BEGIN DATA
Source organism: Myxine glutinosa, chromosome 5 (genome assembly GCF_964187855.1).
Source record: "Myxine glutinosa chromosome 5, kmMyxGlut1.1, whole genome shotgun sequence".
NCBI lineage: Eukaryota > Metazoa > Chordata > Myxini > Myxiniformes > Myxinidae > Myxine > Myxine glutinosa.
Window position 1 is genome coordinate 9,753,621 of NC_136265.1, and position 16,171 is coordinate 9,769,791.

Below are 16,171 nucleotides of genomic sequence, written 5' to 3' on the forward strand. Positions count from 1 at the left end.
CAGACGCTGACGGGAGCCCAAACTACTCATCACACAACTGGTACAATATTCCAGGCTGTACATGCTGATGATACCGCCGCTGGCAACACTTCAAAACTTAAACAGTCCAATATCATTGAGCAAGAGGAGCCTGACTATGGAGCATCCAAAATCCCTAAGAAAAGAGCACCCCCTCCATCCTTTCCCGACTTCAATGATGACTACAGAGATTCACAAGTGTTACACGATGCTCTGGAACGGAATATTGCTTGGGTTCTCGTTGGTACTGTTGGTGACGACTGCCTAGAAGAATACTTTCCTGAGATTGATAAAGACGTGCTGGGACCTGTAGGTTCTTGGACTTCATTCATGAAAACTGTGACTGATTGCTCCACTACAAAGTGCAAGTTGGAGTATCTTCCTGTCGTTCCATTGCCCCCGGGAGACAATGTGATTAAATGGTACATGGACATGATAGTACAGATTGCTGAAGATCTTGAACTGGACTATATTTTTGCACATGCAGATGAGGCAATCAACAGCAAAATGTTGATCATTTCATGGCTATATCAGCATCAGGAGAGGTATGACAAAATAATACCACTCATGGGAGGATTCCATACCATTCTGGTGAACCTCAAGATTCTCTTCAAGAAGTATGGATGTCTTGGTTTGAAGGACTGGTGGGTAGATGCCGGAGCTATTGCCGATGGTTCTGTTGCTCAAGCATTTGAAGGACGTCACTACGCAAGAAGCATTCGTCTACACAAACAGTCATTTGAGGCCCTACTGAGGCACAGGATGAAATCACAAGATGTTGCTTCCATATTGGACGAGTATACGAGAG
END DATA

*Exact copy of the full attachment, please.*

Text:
Source organism: Myxine glutinosa, chromosome 5 (genome assembly GCF_964187855.1).
Source record: "Myxine glutinosa chromosome 5, kmMyxGlut1.1, whole genome shotgun sequence".
NCBI lineage: Eukaryota > Metazoa > Chordata > Myxini > Myxiniformes > Myxinidae > Myxine > Myxine glutinosa.
Window position 1 is genome coordinate 9,753,621 of NC_136265.1, and position 16,171 is coordinate 9,769,791.

Below are 16,171 nucleotides of genomic sequence, written 5' to 3' on the forward strand. Positions count from 1 at the left end.
CAGACGCTGACGGGAGCCCAAACTACTCATCACACAACTGGTACAATATTCCAGGCTGTACATGCTGATGATACCGCCGCTGGCAACACTTCAAAACTTAAACAGTCCAATATCATTGAGCAAGAGGAGCCTGACTATGGAGCATCCAAAATCCCTAAGAAAAGAGCACCCCCTCCATCCTTTCCCGACTTCAATGATGACTACAGAGATTCACAAGTGTTACACGATGCTCTGGAACGGAATATTGCTTGGGTTCTCGTTGGTACTGTTGGTGACGACTGCCTAGAAGAATACTTTCCTGAGATTGATAAAGACGTGCTGGGACCTGTAGGTTCTTGGACTTCATTCATGAAAACTGTGACTGATTGCTCCACTACAAAGTGCAAGTTGGAGTATCTTCCTGTCGTTCCATTGCCCCCGGGAGACAATGTGATTAAATGGTACATGGACATGATAGTACAGATTGCTGAAGATCTTGAACTGGACTATATTTTTGCACATGCAGATGAGGCAATCAACAGCAAAATGTTGATCATTTCATGGCTATATCAGCATCAGGAGAGGTATGACAAAATAATACCACTCATGGGAGGATTCCATACCATTCTGGTGAACCTCAAGATTCTCTTCAAGAAGTATGGATGTCTTGGTTTGAAGGACTGGTGGGTAGATGCCGGAGCTATTGCCGATGGTTCTGTTGCTCAAGCATTTGAAGGACGTCACTACGCAAGAAGCATTCGTCTACACAAACAGTCATTTGAGGCCCTACTGAGGCACAGGATGAAATCACAAGATGTTGCTTCCATATTGGACGAGTATACGAGAG